Monday, February 26, 2018

Reflected Glory - John Russell Fearn

The forensic psychology subgenre was not well known or often utilized until the tail end of the Golden Age of Detection. It really only became popular with the rise of the serial killer novels in the mid 1980s when protagonists who were adept at criminal profiling become more and more popular. With the advent of TV series like Criminal Minds there seemed to be no stopping the trend of creating lurid murders committed by truly disturbed killers. Nevertheless, the idea of solving a crime based solely on the construction of the murderer’s psychological history and behavior can be traced back as early as the novels of Charles J. Dutton whose series detective John Hartley, a professor in abnormal psychology, aided police in gruesome multiple murder cases detailed in novels like The Crooked Cross (1923) and Streaked with Crimson (1929). Similar landmark novels appeared in the following decades as exemplified by The Murder of Sigurd Sharon (1933) by Harriette Ashbrook, The Horizontal Man (1946) by Helen Eustis, and Ellery Queen’s seminal serial killer mystery Cat of Many Tails (1949). John Russell Fearn also entered the realm of abnormal psychology when he created psychologist and criminologist Dr. Adam Castle who appears in at least two novels: Shattering Glass (1947) and Reflected Glory (2005). The second of these was never published in Fearn’s lifetime though it was, according to Philip Harbottle Fearn’s literary executor, written many years later than Shattering Glass. Having just completed the second Castle title it is clear to me why it was left alone.  As an example of a crime plot based on rudimentary pop psychology it doesn’t hold up well at all.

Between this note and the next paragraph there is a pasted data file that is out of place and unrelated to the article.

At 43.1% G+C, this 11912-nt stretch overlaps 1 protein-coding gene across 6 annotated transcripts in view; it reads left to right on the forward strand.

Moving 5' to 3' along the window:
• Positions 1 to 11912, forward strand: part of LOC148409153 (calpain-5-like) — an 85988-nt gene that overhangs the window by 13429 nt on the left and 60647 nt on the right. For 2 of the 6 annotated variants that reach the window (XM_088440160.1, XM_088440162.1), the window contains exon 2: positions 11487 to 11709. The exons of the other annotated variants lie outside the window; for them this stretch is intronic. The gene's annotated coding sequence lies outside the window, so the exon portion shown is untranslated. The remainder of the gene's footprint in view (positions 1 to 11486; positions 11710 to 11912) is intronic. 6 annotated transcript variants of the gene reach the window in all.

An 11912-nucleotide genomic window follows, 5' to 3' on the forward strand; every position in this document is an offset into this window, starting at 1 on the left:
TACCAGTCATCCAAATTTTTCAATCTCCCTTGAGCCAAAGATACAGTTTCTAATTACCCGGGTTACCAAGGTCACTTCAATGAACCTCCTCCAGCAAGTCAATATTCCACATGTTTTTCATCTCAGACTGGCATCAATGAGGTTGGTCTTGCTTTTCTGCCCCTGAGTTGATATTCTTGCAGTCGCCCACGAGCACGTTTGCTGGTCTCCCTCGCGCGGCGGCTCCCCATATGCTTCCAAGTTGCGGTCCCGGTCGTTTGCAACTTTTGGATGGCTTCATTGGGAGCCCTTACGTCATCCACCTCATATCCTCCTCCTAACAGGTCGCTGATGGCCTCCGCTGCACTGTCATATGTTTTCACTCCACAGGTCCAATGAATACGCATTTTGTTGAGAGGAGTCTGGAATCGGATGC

The first half of Reflected Glory is perfectly fine. It’s all set up and exposition and it promises an intriguing story of impassioned characters, lovers betrayed and rejected, and rampant jealousies. There is a bizarre practical joke that takes place in an early chapter that results in a dreadful injury rendering painter Clive Hexley’s hand practically useless. As Clive is an artist he is horrified that he may never be able to paint again. And Elsa Farraday, his most recent muse, sees Clive’s injury as life altering to them both. If the story was to be focussed on psychology here was a veritable Pandora’s box of ills and troubles to write about. But instead we get the story of a troubled young woman haunted by her past with the cliché abusive parent who tortured and scarred her for life.

I thought this kind of thing wasn’t really part of pop fiction well until the late 1960s or mid 1970s. Hard to tell when exactly Reflected Glory was originally written, perhaps it did come from that time. Poor Elsa Farraday truly seems like she could only have been created after the publication of Sybil (1975) and similar stories both fictional and non-fictional. Yet here was Fearn dreaming up a little girl terrorized by a brutal father and imprisoned like a Gothic heroine. Granted monstrous mothers seemed to be more prevalent in this kind of fiction with Carrie White’s mother taking the grand prize, but a brutal abusive father was probably easier to dream up and possibly more palatable for the reader.

The detective plot involves the disappearance of Clive and Elsa’s apparent guilt surrounding his possible murder. Late in the novel (given away on the plot blurb of my edition) she confesses to his murder but the police don’t take her seriously. Without a body the confession is legally useless to them. They continue to search for the body in vain. The reason for Elsa’s open and brazen confession will not be entirely explained until the final pages. Rest assured it has a lot to do with her “abnormal” behavior. A major clue for that behavior comes in the explanation of the title which Elsa talks about with Clive prior to his disappearance: “My glory such as it is, Mr. Hexley, is reflected. I said that I am not an artist in the same sense that you are. By that I mean I cannot paint or draw I’m a writer.”